This species was introduced to the US from Japan for pollination of apples and other spring blooming fruit. It was first collected in Vermont in 2015, and it is now widely distributed, at least in the warmer parts of Vermont.

A recent paper (LeCroy et al, 2020) correlated the decline of 6 native Osmia in the Mid-Atlantic with a sharp increase of this species (and the similarly non-native Taurus Mason Bee).


Roughly Honey Bee sized, this species forms a relatively distinctive group with the Taurus Mason Bee. Both species have black bodies that are covered in bronze hair. The females have two noticeable horns on the front of their face and have orangish-brown scopal hairs under their abdomen, unlike the black or white hairs on the native species.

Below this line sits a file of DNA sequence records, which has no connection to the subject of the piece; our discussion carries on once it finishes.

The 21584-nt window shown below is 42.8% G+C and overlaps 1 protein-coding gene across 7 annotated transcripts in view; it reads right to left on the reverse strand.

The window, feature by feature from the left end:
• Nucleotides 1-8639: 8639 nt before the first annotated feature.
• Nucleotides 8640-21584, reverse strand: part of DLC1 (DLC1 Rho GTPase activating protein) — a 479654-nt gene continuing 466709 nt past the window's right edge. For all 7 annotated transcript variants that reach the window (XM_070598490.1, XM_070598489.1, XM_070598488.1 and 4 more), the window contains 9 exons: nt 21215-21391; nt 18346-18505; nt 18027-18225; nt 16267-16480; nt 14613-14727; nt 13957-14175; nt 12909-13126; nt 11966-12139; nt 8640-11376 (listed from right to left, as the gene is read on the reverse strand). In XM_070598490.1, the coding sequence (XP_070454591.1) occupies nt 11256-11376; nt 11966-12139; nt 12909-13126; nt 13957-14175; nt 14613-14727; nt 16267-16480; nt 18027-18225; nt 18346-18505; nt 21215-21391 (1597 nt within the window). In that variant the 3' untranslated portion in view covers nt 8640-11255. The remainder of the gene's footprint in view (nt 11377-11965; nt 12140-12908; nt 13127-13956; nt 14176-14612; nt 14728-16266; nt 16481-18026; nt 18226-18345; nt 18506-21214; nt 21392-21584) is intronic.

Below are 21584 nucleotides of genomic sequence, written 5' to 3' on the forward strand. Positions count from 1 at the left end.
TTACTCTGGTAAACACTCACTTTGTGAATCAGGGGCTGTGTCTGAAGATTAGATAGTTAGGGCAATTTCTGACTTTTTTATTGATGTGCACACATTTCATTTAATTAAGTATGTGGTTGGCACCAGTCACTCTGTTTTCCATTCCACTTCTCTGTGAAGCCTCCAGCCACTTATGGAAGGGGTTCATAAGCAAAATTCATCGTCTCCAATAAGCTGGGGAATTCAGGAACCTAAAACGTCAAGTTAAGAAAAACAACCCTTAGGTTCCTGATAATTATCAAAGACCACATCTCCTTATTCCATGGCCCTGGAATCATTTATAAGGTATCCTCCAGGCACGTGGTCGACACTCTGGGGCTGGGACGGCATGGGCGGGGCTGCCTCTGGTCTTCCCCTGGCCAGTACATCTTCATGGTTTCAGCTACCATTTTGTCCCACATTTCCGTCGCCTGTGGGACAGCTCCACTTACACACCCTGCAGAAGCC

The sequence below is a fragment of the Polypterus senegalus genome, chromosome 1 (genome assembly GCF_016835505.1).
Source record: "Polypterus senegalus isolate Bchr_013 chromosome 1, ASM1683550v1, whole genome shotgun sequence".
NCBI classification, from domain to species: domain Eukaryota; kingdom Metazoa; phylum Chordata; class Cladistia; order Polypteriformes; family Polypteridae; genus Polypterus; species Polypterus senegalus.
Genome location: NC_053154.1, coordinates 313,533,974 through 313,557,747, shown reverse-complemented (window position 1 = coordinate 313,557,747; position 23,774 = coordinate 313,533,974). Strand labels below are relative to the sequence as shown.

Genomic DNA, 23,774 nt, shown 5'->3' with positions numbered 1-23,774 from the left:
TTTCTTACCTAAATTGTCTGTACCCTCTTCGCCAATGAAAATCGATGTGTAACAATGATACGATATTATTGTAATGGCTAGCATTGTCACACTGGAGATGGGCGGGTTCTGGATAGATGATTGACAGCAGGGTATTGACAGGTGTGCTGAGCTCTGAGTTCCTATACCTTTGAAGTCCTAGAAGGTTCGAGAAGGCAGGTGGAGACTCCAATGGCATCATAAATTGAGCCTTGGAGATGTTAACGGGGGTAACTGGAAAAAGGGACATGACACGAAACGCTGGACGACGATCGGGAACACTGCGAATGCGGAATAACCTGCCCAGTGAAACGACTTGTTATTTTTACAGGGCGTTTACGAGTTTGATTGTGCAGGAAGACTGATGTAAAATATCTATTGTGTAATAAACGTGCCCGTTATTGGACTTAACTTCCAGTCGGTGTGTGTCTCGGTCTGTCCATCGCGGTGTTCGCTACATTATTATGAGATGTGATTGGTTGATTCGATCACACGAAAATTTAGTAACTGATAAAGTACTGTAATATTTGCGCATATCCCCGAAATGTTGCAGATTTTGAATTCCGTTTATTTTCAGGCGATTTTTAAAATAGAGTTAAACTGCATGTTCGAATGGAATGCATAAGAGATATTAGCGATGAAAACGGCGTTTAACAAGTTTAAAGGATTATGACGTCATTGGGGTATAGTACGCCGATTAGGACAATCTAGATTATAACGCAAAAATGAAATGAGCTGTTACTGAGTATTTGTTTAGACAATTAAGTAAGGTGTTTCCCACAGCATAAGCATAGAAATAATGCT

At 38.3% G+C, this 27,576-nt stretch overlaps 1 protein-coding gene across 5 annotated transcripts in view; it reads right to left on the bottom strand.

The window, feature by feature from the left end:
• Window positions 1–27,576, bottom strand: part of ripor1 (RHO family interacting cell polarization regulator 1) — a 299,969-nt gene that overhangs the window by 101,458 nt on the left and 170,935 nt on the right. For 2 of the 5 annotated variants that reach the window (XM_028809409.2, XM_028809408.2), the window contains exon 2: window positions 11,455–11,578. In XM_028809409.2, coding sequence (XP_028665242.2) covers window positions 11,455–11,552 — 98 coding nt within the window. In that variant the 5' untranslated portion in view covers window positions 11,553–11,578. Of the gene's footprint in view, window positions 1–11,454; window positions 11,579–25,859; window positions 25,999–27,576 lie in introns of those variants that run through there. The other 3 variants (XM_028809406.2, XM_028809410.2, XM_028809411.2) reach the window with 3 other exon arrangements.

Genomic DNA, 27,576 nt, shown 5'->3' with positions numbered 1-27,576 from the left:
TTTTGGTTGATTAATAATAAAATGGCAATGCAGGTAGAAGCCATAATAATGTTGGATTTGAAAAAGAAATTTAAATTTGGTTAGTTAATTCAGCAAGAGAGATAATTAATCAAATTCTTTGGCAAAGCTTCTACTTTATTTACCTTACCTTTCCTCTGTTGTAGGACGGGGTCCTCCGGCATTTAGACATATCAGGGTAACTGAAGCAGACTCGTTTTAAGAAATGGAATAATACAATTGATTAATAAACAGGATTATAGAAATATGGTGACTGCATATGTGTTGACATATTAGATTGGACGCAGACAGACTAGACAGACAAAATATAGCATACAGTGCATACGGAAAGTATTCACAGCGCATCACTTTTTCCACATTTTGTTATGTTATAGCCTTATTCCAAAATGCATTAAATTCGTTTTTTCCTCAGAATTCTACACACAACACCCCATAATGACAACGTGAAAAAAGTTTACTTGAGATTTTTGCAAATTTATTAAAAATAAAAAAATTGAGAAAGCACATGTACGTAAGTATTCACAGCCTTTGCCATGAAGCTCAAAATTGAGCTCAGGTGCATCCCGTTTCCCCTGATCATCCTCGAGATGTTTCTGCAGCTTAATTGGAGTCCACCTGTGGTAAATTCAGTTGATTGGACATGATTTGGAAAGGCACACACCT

Similar Species:

Taurus Mason Bee (Osmia taurus) – A closely related and visual similar species. Best distinguished by details of the face.


Global Status: Secure.

Vermont Status: Introduced

More Information:

For more information on the Hornfaced Bee, visit the following links:

Vermont Distribution

To see the global distribution, check out the iNaturalist account, and toggle the GBIF layer on the map.